Topic 5 - Abstract data structures [HL]


This sections looks at queue data structures. This includes important characteristics of queues, how to process them and some of its applications.

5.1.8 Describe the characteristics and applications of a queue.


Similar to a stack, a queue works logically like a physical queue. Take for instance a queue of people waiting for the train.

Waiting queue Figure 1: Waiting queue (Wikimedia Commons)

The first person to stand in the queue will also be the first person to enter the train. A data structure queue works similarly with the following characteristics:

Queue data structure Figure 2: Queue data structure (Wikimedia Commons)

  • FIFO - First In First Out means that the element to be first enqueued will also be the first element to be dequeued
  • to enqueue means to add an element to the back of the queue
  • to dequeue means to remove an element from the front of the queue

Linear vs. Circular queues

Linear queues and circular queues mainly differ in how they enqueue elements. A linear queue just adds elements at the end of the queue. In contrast to a physical queue, however, a linear queue doesn’t move “forward” once an element is dequeued, as this would be quite resource intensive. This can lead to considerably large memory use, as memory isn’t reused in a linear queue. There is also the risk of overwriting important data in memory. On the other hand, the linear queue just consists of two pointers: one for the start and one for the end. This makes the linear queue easy to implement.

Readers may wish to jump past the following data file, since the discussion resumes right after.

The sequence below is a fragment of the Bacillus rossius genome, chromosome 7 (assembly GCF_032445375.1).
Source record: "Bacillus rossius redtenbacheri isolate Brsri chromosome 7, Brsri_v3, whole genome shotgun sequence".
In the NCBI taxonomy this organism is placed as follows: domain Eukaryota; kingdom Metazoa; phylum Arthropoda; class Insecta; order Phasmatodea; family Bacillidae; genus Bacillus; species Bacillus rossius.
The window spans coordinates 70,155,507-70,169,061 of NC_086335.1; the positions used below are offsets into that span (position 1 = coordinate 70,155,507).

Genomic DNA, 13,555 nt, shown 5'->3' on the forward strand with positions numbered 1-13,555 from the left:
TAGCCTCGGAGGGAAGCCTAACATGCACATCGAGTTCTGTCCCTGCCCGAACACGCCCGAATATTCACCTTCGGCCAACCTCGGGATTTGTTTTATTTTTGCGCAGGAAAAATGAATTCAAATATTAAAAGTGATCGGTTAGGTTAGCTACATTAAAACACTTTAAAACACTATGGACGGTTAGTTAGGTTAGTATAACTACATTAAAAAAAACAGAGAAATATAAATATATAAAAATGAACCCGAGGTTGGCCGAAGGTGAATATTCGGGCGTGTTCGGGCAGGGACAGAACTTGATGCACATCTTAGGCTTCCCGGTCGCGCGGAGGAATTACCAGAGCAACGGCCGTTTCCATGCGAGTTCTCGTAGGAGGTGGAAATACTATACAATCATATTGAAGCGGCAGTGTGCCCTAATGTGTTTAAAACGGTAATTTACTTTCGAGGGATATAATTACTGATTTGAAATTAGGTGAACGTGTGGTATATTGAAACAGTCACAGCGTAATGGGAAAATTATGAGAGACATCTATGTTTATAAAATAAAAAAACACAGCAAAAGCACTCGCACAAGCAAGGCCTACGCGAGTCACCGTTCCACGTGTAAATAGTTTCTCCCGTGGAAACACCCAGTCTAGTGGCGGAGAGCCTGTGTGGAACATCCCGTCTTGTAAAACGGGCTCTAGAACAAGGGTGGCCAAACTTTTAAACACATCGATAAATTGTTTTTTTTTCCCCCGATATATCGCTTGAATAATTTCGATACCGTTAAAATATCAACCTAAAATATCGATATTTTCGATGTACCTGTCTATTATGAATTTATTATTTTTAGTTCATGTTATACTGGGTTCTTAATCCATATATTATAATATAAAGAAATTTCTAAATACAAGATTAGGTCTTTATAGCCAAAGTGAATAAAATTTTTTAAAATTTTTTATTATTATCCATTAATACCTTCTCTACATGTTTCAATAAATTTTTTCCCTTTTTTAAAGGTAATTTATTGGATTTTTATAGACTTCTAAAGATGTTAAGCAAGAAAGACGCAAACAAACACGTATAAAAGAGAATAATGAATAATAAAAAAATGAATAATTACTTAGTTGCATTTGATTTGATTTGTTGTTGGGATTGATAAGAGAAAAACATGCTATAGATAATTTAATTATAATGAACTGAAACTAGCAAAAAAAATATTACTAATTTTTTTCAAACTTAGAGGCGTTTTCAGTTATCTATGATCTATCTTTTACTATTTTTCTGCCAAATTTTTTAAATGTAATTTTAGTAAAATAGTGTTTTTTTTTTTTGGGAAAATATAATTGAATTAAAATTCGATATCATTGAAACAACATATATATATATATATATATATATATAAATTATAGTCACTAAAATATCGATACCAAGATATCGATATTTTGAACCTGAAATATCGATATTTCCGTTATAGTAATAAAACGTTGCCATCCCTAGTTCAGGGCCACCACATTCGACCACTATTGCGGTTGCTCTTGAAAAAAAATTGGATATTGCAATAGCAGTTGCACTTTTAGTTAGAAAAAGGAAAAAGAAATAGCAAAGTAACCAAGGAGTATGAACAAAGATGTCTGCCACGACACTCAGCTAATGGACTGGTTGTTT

A circular queue on the other hand tries to reuse memory. The whole queue is placed in a fixed buffer in the memory.

Circular queue Figure 3: Circular queue (Code Project)

The principle of moving start and end pointers at enqueueing and dequeueing is the same as with a linear queue with one difference. Once the end of the buffer is reached, the next element will be enqueued at the start of the buffer, which is why it is called circular. This however, requires the implementation of pointers for each element, requiring more space and making it harder to implement. Also, the buffer size obviously limits the available space for data.


Some common applications of queues include:

  • Simulating Waiting lines
  • Buffers for I/O
  • Print Queues
  • Keyboard Strokes
  • Video Frames

5.1.9 Construct algorithms using the access methods of a queue.

Access methods include:

  • enqueue: adds an element to the queue
  • dequeue: removes an element from the queue
  • isEmpty: checks if the queue is empty
  • front: points to the front of the queue
  • back: points to the back of the queue